Coronavirus has reached the UK. As the disease continues to spread, the government will migrate from containment to delay. And part of the official coronavirus response will be encouraging businesses to let people work from home. So how do you adapt to working from your living room rather than the office?
The good news is you won’t have to get up quite so early when your commute is on ice. But you do need to get up and treat the day like you’re going to be around people. Don’t just roll over and open your laptop, only to find you’re still staring blankly at it at midday. You need to get out, get some air and some exercise.
1. Create a suitable work space
A dedicated space to work in is essential. Find a seat by the window for light and air. Maintain a degree of organisation and don’t let your work take over if you share your space with others – you need to maintain domestic harmony!
2. Communication and technology
Check with your IT guy to make sure you can still access all your work stuff at home. If you handle sensitive info you might be asked to organise VPN access and update passwords, anti-virus software etc. Stay in touch with colleagues with Slack, Zoom, Skype and Google Hangouts. Schedule in a virtual daily meeting if you think it’ll be useful.
Where possible, use headsets or headphones with a mic – and use the mute button so it doesn’t transmit the sound of your dog barking / coffee maker gurgling / phone ringing. Just remember to unmute when you need to pipe up yourself.
There are plenty of distractions at home, and it can be easy to lose focus. Ah, the temptation to have a quick power nap. But if you can frontload the bitty and complex tasks in the morning you’ll feel good about your achievements, and it should help you power through the afternoon.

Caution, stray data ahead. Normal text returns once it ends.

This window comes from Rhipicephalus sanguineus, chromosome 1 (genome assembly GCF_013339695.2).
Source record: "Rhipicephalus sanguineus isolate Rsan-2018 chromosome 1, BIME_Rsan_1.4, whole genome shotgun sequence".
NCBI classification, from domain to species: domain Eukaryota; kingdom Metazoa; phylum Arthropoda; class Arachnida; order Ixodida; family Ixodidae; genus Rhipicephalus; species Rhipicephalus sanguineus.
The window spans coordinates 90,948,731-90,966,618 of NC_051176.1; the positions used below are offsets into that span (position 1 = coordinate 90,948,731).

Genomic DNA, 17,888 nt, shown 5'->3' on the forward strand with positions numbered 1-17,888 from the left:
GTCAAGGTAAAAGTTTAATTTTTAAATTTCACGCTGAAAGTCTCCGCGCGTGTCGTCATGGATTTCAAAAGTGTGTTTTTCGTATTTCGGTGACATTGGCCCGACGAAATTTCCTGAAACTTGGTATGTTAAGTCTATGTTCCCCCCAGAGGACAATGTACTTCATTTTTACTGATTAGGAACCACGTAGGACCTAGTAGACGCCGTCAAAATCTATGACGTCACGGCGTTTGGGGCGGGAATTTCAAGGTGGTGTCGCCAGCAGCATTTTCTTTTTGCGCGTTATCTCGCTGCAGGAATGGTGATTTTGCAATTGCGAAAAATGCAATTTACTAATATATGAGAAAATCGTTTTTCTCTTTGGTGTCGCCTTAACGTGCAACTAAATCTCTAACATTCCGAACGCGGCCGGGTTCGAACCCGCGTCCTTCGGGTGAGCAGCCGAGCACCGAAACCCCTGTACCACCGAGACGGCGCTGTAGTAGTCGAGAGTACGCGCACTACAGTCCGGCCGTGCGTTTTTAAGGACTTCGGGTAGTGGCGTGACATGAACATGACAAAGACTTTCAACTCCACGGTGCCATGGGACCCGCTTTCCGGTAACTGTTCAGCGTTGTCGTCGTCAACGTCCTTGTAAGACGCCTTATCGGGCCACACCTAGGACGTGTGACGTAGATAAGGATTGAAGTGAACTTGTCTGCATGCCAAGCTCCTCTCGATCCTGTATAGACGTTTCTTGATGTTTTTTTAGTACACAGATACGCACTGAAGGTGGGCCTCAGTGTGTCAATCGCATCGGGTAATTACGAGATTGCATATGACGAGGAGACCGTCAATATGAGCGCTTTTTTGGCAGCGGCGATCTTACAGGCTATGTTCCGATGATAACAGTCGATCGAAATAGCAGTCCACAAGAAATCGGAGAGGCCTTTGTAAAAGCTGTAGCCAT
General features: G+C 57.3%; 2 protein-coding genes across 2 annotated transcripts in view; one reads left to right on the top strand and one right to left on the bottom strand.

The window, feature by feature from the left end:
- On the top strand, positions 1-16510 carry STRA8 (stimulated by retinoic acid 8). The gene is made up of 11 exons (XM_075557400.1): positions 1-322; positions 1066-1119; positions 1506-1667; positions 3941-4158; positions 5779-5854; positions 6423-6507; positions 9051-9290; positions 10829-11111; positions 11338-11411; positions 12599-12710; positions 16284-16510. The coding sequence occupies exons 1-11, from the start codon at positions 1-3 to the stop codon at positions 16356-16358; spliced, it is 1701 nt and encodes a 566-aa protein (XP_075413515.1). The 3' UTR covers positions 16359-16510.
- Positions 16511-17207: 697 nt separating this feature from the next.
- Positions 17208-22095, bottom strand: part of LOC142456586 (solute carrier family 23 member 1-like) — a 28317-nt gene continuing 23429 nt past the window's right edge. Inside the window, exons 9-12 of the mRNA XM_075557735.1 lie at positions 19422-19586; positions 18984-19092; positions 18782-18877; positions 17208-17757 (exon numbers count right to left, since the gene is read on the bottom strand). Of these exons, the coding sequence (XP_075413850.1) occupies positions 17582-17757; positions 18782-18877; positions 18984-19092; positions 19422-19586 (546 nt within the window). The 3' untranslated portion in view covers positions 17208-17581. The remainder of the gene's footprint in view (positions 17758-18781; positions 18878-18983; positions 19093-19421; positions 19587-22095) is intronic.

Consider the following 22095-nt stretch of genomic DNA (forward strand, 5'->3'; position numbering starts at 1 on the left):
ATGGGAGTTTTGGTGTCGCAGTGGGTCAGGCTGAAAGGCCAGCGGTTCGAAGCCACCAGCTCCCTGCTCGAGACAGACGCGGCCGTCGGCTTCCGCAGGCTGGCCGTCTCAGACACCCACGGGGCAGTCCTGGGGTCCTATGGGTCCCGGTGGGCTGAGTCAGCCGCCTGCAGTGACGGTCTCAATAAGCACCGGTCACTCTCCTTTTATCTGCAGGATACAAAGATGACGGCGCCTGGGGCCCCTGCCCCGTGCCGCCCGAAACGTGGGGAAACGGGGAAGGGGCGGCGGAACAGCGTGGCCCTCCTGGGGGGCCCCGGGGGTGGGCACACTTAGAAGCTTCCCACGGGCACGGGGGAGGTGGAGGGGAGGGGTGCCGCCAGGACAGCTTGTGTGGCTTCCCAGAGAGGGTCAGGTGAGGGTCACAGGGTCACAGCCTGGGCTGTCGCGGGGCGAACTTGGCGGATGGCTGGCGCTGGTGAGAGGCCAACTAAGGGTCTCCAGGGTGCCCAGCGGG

While you’re getting used to working from home, be realistic about what you can achieve and don’t try and overdo it.
4. Structuring your day
When you’re at home on your tod you can very easily work away for long, ceaseless periods. Work in short spurts by emulating your usual working day In the office. All those micro-breaks add up – meetings, tea and lunch breaks. Regular breaks will actually help you maintain your concentration levels. Go stand in the garden and say hello to the birds.
5. Taking breaks and getting out
Remember, if you’ve been asked to WFH you don’t have anything to prove. Try to use your gained commute time to exercise. Following guidance on social distancing, but do try to get out and get a change of scene and refresh your mind. Skype is not a substitute for leaving the house.
6. Managing distractions
Don’t let your dishwasher interrupt your flow. Write your domestic chores down and schedule them in to your breaks throughout the day, or just nail them before you settle down to work.
The same goes for any form of entertainment – don’t let Netflix creep in, even in your lunch break. It’s important to give yourself a break from a screen.
However you want to ride out your Working From Home experience, ANNA wishes you a healthy and productive period. Now keep washing your hands!
About the author
Tess O’Leary is a freelance copywriter and cultural strategist, who is also in the midst of launching a couple of new products - Ore and Hexe. She studied architecture, which was painfully slow, so upped the tempo by migrating to digital design, romping through marketing and communications to reach a happy place in writing, research and product development.Read more of Tess's writing